Current Context

Over the course of the last century, Australia made significant progress in improving the safety of pregnancy and childbirth. In 1936, there were 600 maternal deaths per 100,000 live births. By 1950, this had dropped to 109 per 100,000 live births and, by 1980, this figure had dropped to below 10 per 100,000 live births.7

Figure 1 shows that on average since 1990 there have been between 10 and 15 deaths directly related to complications in pregnancy in Australia each year, at a time when the number of births is increasing. For its part, the AIHW reported that 29 direct maternal deaths and 36 indirect deaths occurred in the three years 2002 to 2005.8

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Figure 1: Number of women who die in childbirth, Australia, 1991–2006

Figure 1: Number of women who die in childbirth, Australia, 1991–2006

Source: Australian Institute of Health and Welfare (AIHW) National Perinatal Statistics Unit, Australia’s mothers and babies (various), Cat PER 46.


Figure 2 shows the number of fetal/stillborn deaths (from 20 weeks gestation, minimum weight 400 g), neonatal deaths (to 28 days) and infant deaths (to 1 year) in Australia between 1966 and 2006. The significant shift depicted in the figure is for the number of neonatal deaths, which has fallen from 3,364 a year to 864 over the 40-year period.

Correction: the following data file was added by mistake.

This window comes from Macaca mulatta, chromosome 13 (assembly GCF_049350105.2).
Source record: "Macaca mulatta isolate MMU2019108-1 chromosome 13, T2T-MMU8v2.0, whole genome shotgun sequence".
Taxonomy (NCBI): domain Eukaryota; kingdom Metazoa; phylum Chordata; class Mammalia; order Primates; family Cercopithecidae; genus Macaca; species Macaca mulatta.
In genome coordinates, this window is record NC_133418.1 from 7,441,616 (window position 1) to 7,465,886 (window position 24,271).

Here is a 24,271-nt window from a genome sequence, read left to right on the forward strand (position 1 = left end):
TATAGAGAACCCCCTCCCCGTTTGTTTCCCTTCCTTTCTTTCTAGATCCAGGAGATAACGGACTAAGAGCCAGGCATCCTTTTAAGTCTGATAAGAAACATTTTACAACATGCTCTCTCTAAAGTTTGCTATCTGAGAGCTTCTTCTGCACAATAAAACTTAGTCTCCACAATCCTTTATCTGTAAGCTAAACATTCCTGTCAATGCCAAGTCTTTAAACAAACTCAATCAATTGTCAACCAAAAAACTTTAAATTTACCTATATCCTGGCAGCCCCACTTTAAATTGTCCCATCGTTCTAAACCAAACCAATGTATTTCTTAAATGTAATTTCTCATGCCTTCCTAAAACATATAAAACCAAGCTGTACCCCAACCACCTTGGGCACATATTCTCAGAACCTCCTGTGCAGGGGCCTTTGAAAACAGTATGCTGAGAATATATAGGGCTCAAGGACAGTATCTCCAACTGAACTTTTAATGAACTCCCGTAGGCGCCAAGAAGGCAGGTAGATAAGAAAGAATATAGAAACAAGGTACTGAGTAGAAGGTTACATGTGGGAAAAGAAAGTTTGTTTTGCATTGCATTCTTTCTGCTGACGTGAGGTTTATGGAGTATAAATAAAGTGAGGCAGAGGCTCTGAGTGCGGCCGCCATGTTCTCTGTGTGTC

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Figure 2: Number of infant deaths to one year of age, Australia, 1966–2006, 5-yearly

Figure 2: Number of infant deaths to one year of age, Australia, 1966–2006, 5-yearly

Source: Australian Bureau of Statistics, Year Book Australia (various), Cat 1301.0.


Australia is one of the safest countries in the world in which to give birth or to be born. Data from the OECD shows that over the past decade Australia has had consistently lower maternal 9 and perinatal 10 death rates than the majority of comparable countries. 11

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Figure 3: Perinatal mortality, international comparison, 1996–2006

Figure 3: Perinatal mortality, international comparison, 1996–2006

Source: Organisation for Economic Co-operation and Development, 2008, Health Data 2008.


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Figure 4: Maternal mortality, international comparison, 1996–2006

Figure 4: Maternal mortality, international comparison, 1996–2006